# Proving Limits at Infinity: Can You Help Me with These Two Limits?

• MHB
• goody1
In summary, the conversation discusses how to prove two limits using the definition of limit. The first limit is \lim_{x\to\infty}\frac{x-1}{x+2} = 1, and the second limit is \lim_{x\to-1}\frac{-1}{(x+1)^2} = -\infty. The steps for proving these limits are explained, with a focus on simplifying expressions and finding appropriate values for $N$ or $\delta$ in order to satisfy the given conditions.
goody1
Hi, can anybody help me with this two limits? I have to prove them by the definition of limit. Thank you in advance.
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goody said:
Hi, can anybody help me with this two limits? I have to prove them by the definition of limit. Thank you in advance.
Hi Goody, and welcome to MHB!

To prove that $$\displaystyle \lim_{x\to\infty}\frac{x-1}{x+2} = 1$$, you have to show that, given $\varepsilon > 0$, you can find $N$ such that $$\displaystyle \left|\frac{x-1}{x+2} - 1\right| < \varepsilon$$ whenever $x>N$.

So, first you should simplify $$\displaystyle \left|\frac{x-1}{x+2} - 1\right|$$. Then you should see how large $x$ has to be in order to make that expression less than $\varepsilon$.

To prove that $$\displaystyle \lim_{x\to-1}\frac{-1}{(x+1)^2} = -\infty$$, you have to show that, given $M$, you can find $\delta>0$ such that $$\displaystyle \frac{-1}{(x+1)^2} < -M$$ whenever $|x+1| < \delta$. That is actually an easier calculation than the first one, so you might want to try that one first.

Hi Opalg! Do you think I got it correct?
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goody said:
Hi Opalg! Do you think I got it correct?
Not quite, although you started correctly. The limit in this case is as $x\to\infty$, so you want to see what happens when $x$ gets large. This means that the inequality $\dfrac3{|x+2|}<\varepsilon$ has to hold for all $x$ greater than $N$ (where you think of $N$ as being a large number).

Write the inequality as $|x+2| > \dfrac3\varepsilon$, and you see that this will be true if $x > \dfrac3\varepsilon -2$. So you can take $N = \dfrac3\varepsilon -2$. More simply, you could take $N = \dfrac3\varepsilon$, which will satisfy the required condition with a bit to spare.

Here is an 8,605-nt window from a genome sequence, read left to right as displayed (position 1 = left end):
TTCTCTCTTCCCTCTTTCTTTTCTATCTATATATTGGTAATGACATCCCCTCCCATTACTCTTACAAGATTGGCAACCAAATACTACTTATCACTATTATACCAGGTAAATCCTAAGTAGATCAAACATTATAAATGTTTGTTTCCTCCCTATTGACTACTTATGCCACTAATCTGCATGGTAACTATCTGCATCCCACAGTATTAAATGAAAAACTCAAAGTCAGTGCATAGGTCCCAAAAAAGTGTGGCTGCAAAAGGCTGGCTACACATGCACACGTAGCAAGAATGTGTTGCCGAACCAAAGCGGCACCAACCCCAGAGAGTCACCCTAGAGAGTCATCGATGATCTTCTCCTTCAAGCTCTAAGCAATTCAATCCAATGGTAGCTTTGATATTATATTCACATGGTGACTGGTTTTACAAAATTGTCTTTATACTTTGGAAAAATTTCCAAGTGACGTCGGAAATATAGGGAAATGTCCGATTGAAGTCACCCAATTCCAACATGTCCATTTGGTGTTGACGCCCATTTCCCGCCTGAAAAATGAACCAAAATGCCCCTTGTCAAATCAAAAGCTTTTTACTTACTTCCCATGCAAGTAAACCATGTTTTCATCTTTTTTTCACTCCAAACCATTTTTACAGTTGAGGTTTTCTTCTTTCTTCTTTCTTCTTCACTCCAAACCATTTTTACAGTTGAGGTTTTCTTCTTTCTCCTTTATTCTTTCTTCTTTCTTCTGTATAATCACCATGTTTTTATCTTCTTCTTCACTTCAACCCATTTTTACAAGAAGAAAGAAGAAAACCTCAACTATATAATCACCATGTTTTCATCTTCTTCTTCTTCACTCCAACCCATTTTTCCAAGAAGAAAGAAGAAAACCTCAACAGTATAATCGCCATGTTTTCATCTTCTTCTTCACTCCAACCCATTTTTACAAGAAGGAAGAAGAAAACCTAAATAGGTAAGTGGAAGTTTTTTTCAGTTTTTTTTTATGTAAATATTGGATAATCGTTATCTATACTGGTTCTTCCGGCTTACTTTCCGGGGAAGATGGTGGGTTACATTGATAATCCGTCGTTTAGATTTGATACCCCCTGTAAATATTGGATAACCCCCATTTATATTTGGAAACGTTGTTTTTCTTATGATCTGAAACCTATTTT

## 1. What is the definition of a limit?

The limit of a function is the value that a function approaches as the input value gets closer and closer to a specific value. It is denoted by the notation lim f(x) as x approaches a.

## 2. How do you prove a limit by definition?

To prove a limit by definition, you must show that for any positive number ε (epsilon), there exists a corresponding positive number δ (delta) such that if the distance between the input value x and the limit value a is less than δ, then the distance between the function value f(x) and the limit L is less than ε.

## 3. What is the importance of proving a limit by definition?

Proving a limit by definition is important because it is the most rigorous way to establish the existence of a limit. It also allows us to understand the behavior of a function near a specific point and make predictions about its behavior.

## 4. What are some common techniques used to prove a limit by definition?

Some common techniques used to prove a limit by definition include algebraic manipulation, the squeeze theorem, and the epsilon-delta definition of a limit.

## 5. Can a limit be proven by definition if the function is not continuous?

Yes, a limit can still be proven by definition even if the function is not continuous. The epsilon-delta definition of a limit does not require the function to be continuous, only that it approaches a specific value as the input value gets closer and closer to a certain value.

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